Effect of Metformin Added to Insulin on Glycemic Control Among Overweight/Obese Adolescents With Type 1 Diabetes

Bo Ri Kim, Mercer University College of Pharmacy.

According to 2015 American Diabetes Association (ADA) Diabetes Guidelines, metformin is recommended for type-2 diabetes patients with impaired glucose tolerance (IGT), impaired fasting glucose (IFG) or A1C 5.7-6.4%. It also recommends use metformin with insulin to reduce insulin dose requirements and improve metabolic control in overweight patients with type-1 diabetes patients. [1]

Effect of Metformin Added to Insulin on Glycemic Control Among Overweight/Obese Adolescents With Type 1 Diabetes [2]
Design Multicenter (26 pediatric endocrinology clinics), double-blind, placebo-controlled randomized clinical trial; N= 140
Objective To assess the efficacy and safety of metformin as an adjunct to insulin in treating overweight adolescents with type-1 diabetes
Study Groups Studied 140 adolescents aged 12.1 to 19.6 years with mean type-1 diabetes duration seven years, mean total daily insulin 1.1 U/kg, and mean HbA1c 8.8%
Methods ·      Randomization to receive metformin (n = 71) or placebo (n = 69)

·      The daily dose of study drug was increased over four weeks as follows: one tablet in the evening for seven days, one tablet twice daily for seven days, one tablet in the morning and one tablet at night for seven days; and then two tablets in the morning and two tablets at night daily (2000 mg) for the remainder of the 26-week treatment period.

Duration Six months
Primary Outcome Measure Change in HbA1c level from baseline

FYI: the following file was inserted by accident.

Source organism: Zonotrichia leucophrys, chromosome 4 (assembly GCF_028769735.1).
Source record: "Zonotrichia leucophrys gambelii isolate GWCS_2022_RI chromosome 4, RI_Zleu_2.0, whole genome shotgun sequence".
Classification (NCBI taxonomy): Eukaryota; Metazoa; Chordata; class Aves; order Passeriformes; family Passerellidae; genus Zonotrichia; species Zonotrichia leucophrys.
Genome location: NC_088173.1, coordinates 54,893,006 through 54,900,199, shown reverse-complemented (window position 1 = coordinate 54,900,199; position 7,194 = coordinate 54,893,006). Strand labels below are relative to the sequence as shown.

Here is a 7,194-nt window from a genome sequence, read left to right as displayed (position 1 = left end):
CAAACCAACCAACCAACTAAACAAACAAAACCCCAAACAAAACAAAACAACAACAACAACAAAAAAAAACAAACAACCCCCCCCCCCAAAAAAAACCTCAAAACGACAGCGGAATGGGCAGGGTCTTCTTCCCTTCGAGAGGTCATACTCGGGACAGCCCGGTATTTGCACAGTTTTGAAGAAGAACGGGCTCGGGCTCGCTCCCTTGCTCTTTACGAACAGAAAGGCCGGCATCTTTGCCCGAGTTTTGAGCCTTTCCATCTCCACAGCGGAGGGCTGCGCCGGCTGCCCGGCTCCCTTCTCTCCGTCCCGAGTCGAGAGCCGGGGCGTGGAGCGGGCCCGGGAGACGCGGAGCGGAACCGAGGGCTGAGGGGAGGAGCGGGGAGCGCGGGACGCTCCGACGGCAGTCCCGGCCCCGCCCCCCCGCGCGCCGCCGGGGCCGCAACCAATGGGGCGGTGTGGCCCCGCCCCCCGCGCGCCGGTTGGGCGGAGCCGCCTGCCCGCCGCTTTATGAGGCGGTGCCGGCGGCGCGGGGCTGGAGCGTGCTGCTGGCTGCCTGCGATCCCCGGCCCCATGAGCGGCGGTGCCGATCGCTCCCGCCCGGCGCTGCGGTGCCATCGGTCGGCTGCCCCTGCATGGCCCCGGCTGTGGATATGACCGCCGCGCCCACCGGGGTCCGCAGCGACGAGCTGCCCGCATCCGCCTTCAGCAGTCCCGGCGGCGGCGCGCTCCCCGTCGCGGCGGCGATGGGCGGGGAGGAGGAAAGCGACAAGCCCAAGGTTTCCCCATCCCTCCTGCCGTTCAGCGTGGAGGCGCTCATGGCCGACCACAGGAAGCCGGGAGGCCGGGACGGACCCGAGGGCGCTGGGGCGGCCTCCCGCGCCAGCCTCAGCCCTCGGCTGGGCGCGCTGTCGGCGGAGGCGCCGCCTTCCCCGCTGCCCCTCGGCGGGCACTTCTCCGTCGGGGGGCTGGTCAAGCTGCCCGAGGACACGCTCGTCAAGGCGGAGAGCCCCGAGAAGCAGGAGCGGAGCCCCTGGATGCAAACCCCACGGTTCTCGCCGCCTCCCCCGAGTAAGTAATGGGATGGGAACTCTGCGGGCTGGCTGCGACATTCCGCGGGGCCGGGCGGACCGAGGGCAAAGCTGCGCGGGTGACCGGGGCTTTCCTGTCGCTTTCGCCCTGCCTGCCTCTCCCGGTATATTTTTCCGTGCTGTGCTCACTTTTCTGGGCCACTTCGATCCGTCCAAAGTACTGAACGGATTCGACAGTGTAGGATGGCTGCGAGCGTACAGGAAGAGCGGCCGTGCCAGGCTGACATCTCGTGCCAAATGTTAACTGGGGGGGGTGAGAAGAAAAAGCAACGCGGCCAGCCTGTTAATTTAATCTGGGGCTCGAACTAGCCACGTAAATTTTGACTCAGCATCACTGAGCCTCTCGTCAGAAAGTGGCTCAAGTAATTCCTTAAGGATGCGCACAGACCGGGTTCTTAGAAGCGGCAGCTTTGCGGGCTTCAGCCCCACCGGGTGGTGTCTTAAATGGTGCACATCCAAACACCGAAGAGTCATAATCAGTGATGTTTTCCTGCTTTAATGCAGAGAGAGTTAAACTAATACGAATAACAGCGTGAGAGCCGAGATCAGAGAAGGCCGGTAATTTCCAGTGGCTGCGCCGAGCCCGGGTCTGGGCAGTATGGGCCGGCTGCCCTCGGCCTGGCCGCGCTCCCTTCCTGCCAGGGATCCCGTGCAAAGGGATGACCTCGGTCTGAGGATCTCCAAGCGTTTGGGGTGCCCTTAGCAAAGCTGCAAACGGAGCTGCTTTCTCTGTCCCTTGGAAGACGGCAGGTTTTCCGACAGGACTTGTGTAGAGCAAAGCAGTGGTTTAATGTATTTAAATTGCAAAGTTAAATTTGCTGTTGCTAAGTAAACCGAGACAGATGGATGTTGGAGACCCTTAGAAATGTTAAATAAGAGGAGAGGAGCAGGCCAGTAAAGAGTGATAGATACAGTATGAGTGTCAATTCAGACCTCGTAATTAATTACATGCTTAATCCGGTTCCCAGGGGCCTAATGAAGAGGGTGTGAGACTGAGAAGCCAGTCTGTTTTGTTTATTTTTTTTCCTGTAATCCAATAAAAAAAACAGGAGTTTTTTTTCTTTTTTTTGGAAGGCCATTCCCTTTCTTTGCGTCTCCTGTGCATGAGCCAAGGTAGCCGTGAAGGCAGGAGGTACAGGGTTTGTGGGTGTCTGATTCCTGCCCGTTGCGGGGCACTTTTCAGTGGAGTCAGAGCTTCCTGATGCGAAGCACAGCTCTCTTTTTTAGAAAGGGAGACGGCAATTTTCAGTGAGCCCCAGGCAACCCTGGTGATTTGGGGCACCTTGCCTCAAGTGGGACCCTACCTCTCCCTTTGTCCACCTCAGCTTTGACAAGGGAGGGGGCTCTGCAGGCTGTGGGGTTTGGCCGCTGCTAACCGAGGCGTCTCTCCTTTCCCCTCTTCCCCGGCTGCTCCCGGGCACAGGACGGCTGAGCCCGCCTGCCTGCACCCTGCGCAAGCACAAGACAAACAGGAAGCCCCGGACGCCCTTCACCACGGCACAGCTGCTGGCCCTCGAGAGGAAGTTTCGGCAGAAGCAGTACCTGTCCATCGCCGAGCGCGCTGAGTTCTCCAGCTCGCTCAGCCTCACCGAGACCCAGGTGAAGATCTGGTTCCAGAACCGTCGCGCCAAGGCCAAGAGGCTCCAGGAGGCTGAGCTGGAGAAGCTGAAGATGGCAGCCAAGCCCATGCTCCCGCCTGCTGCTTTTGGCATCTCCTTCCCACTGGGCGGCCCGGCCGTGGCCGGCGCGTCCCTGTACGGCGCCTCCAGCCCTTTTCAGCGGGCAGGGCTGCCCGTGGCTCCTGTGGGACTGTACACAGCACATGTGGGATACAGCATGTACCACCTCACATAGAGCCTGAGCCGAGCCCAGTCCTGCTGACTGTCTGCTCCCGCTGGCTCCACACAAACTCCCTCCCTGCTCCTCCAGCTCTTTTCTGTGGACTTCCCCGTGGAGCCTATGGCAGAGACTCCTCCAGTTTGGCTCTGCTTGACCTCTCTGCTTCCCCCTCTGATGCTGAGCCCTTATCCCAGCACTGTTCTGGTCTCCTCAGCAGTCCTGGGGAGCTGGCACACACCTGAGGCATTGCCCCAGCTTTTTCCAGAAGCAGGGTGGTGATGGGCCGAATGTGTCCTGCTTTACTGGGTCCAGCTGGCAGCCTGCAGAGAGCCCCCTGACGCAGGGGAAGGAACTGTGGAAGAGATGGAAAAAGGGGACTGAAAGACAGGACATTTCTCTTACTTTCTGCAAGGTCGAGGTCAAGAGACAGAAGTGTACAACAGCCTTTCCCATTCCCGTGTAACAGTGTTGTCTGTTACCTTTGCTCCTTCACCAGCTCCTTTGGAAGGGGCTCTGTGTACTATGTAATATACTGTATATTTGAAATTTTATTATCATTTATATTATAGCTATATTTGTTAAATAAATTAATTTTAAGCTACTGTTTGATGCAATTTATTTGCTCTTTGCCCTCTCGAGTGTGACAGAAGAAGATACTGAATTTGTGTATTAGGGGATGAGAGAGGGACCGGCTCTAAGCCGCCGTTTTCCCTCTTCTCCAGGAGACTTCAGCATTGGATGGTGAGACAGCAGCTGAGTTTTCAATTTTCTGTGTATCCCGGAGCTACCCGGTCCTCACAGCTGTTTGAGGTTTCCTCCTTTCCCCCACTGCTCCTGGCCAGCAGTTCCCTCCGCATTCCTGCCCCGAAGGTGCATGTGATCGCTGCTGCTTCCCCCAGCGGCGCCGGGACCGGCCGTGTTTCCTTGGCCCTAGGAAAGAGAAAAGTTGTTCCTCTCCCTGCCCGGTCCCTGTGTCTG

Baseline Characteristics Characteristics, n (%) Metformin Placebo
Female 44 (62) 48 (70)
Age, mean 15.4 (1.7) 15.1 (1.8)
White 51 (72) 52 (75)
Black 4 (6) 5 (7)
Hispanic or Latino 13 (18) 11 (16)
Asian 2 (3) 0
Duration of diabetes (year) 7.5 (3.6) 6.4 (3.0)
Overweight 36 (51) 26 (38)
HbA1c, mean 8.8 8.8
Glucose, mean 206 (35) 208 (34)
Total daily insulin, mean (U/kg per d) 1.1 (0.2) 1.1 (0.2)
Total basal/long-acting insulin, mean (U/kg per d) 0.5 (0.1) 0.5 (0.1)
Results ·      Baseline HbA1c was 8.8% in each group. At 13-week follow-up, reduction in HbA1c was greater with metformin (−0.2%) than placebo (0.1%; mean difference, −0.3% [95% CI, −0.6% to 0.0%]; p = .02).

·      However, this differential effect was not sustained at 26-week follow up when mean change in HbA1c from baseline was 0.2% in each group (mean difference, 0% [95% CI, −0.3% to 0.3%]; p = .92).

Adverse Events Common Adverse Events: gastrointestinal events (50%)
Serious Adverse Events: diabetic ketoacidosis (4%), severe hypoglycemia (7%)
Study Author Conclusions Among overweight adolescents with type 1-diabetes, the addition of metformin to insulin did not improve glycemic control after 6 months. Of multiple secondary end points, findings favored metformin only for insulin dose and measures of adiposity; conversely, use of metformin resulted in an increased risk for gastrointestinal adverse events. These results do not support prescribing metformin to overweight adolescents with type-1 diabetes to improve glycemic control.

This study failed to show the effect of metformin as an adjunctive therapy to basal-bolus insulin on glycemic control in overweight adolescents with type-1 diabetes. There were no statistically or clinically significant differences from baseline in glucose reports between two groups. However, metformin decreased weight gain, body mass index, fat, and total daily insulin dose.


  1. American Diabetes Association. Standards of medical care in diabetes-2015. Diabetes Care. 2015;38(suppl 1):S1-S93.
  2. Libman I, Miller K, Dimeglio L, et al. Effect of Metformin Added to Insulin on Glycemic Control Among Overweight/Obese Adolescents With Type 1 Diabetes: A Randomized Clinical Trial. 2015 Dec 1;314(21):2241-50.

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